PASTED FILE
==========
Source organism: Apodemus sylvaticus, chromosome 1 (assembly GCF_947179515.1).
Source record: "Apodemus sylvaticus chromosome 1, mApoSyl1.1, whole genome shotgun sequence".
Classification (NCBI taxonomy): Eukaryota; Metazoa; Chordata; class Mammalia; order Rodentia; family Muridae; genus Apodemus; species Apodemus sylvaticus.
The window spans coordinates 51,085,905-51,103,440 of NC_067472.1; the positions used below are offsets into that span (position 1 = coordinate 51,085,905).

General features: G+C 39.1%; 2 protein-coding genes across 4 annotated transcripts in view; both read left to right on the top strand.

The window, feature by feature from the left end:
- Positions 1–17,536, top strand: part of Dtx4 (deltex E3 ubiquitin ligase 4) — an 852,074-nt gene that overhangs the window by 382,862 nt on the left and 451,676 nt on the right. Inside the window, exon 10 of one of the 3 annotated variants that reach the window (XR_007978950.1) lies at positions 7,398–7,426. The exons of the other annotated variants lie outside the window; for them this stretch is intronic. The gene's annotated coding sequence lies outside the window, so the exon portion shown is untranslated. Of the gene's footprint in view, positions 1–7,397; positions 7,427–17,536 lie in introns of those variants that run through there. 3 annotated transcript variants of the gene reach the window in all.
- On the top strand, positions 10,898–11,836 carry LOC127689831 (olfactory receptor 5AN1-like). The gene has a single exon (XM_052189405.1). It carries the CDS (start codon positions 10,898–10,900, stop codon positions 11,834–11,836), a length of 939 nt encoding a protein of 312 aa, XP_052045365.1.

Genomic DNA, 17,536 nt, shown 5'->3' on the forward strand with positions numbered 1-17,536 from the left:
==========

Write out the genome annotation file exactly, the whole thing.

Source organism: Apodemus sylvaticus, chromosome 1 (assembly GCF_947179515.1).
Source record: "Apodemus sylvaticus chromosome 1, mApoSyl1.1, whole genome shotgun sequence".
Classification (NCBI taxonomy): Eukaryota; Metazoa; Chordata; class Mammalia; order Rodentia; family Muridae; genus Apodemus; species Apodemus sylvaticus.
The window spans coordinates 51,085,905-51,103,440 of NC_067472.1; the positions used below are offsets into that span (position 1 = coordinate 51,085,905).

General features: G+C 39.1%; 2 protein-coding genes across 4 annotated transcripts in view; both read left to right on the top strand.

The window, feature by feature from the left end:
- Positions 1–17,536, top strand: part of Dtx4 (deltex E3 ubiquitin ligase 4) — an 852,074-nt gene that overhangs the window by 382,862 nt on the left and 451,676 nt on the right. Inside the window, exon 10 of one of the 3 annotated variants that reach the window (XR_007978950.1) lies at positions 7,398–7,426. The exons of the other annotated variants lie outside the window; for them this stretch is intronic. The gene's annotated coding sequence lies outside the window, so the exon portion shown is untranslated. Of the gene's footprint in view, positions 1–7,397; positions 7,427–17,536 lie in introns of those variants that run through there. 3 annotated transcript variants of the gene reach the window in all.
- On the top strand, positions 10,898–11,836 carry LOC127689831 (olfactory receptor 5AN1-like). The gene has a single exon (XM_052189405.1). It carries the CDS (start codon positions 10,898–10,900, stop codon positions 11,834–11,836), a length of 939 nt encoding a protein of 312 aa, XP_052045365.1.

Genomic DNA, 17,536 nt, shown 5'->3' on the forward strand with positions numbered 1-17,536 from the left: